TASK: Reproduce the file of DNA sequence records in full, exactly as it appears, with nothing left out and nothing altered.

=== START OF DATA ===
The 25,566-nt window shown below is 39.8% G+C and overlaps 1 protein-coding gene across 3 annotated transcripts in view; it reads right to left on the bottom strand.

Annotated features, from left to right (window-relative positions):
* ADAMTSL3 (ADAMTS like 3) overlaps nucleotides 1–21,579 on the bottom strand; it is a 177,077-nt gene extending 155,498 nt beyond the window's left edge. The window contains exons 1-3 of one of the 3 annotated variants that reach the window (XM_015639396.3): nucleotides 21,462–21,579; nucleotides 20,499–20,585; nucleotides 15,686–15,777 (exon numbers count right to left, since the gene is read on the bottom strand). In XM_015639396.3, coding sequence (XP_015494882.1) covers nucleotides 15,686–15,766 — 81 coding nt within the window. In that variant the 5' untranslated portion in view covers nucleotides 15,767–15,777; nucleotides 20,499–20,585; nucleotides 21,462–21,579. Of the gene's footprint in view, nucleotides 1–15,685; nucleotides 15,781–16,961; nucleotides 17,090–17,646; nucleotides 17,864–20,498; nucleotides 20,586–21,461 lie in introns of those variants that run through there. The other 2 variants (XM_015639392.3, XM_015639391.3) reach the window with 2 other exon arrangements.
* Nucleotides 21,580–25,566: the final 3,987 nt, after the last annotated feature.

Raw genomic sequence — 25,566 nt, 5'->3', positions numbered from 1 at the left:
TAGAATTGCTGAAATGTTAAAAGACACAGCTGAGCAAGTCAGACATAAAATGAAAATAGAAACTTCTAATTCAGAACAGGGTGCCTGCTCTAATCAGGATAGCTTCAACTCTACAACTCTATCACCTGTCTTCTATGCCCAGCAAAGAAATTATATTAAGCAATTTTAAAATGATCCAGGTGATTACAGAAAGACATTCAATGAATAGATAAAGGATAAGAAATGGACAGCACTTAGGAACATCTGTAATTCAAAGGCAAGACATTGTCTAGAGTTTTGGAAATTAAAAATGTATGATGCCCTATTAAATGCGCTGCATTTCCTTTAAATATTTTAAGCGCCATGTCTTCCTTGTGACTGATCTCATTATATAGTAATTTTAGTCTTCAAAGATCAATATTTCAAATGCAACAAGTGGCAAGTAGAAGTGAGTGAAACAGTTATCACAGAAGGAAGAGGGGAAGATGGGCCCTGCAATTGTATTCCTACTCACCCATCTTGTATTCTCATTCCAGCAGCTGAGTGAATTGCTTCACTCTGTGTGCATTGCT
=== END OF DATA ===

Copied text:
The 25,566-nt window shown below is 39.8% G+C and overlaps 1 protein-coding gene across 3 annotated transcripts in view; it reads right to left on the bottom strand.

Annotated features, from left to right (window-relative positions):
* ADAMTSL3 (ADAMTS like 3) overlaps nucleotides 1–21,579 on the bottom strand; it is a 177,077-nt gene extending 155,498 nt beyond the window's left edge. The window contains exons 1-3 of one of the 3 annotated variants that reach the window (XM_015639396.3): nucleotides 21,462–21,579; nucleotides 20,499–20,585; nucleotides 15,686–15,777 (exon numbers count right to left, since the gene is read on the bottom strand). In XM_015639396.3, coding sequence (XP_015494882.1) covers nucleotides 15,686–15,766 — 81 coding nt within the window. In that variant the 5' untranslated portion in view covers nucleotides 15,767–15,777; nucleotides 20,499–20,585; nucleotides 21,462–21,579. Of the gene's footprint in view, nucleotides 1–15,685; nucleotides 15,781–16,961; nucleotides 17,090–17,646; nucleotides 17,864–20,498; nucleotides 20,586–21,461 lie in introns of those variants that run through there. The other 2 variants (XM_015639392.3, XM_015639391.3) reach the window with 2 other exon arrangements.
* Nucleotides 21,580–25,566: the final 3,987 nt, after the last annotated feature.

Raw genomic sequence — 25,566 nt, 5'->3', positions numbered from 1 at the left:
TAGAATTGCTGAAATGTTAAAAGACACAGCTGAGCAAGTCAGACATAAAATGAAAATAGAAACTTCTAATTCAGAACAGGGTGCCTGCTCTAATCAGGATAGCTTCAACTCTACAACTCTATCACCTGTCTTCTATGCCCAGCAAAGAAATTATATTAAGCAATTTTAAAATGATCCAGGTGATTACAGAAAGACATTCAATGAATAGATAAAGGATAAGAAATGGACAGCACTTAGGAACATCTGTAATTCAAAGGCAAGACATTGTCTAGAGTTTTGGAAATTAAAAATGTATGATGCCCTATTAAATGCGCTGCATTTCCTTTAAATATTTTAAGCGCCATGTCTTCCTTGTGACTGATCTCATTATATAGTAATTTTAGTCTTCAAAGATCAATATTTCAAATGCAACAAGTGGCAAGTAGAAGTGAGTGAAACAGTTATCACAGAAGGAAGAGGGGAAGATGGGCCCTGCAATTGTATTCCTACTCACCCATCTTGTATTCTCATTCCAGCAGCTGAGTGAATTGCTTCACTCTGTGTGCATTGCT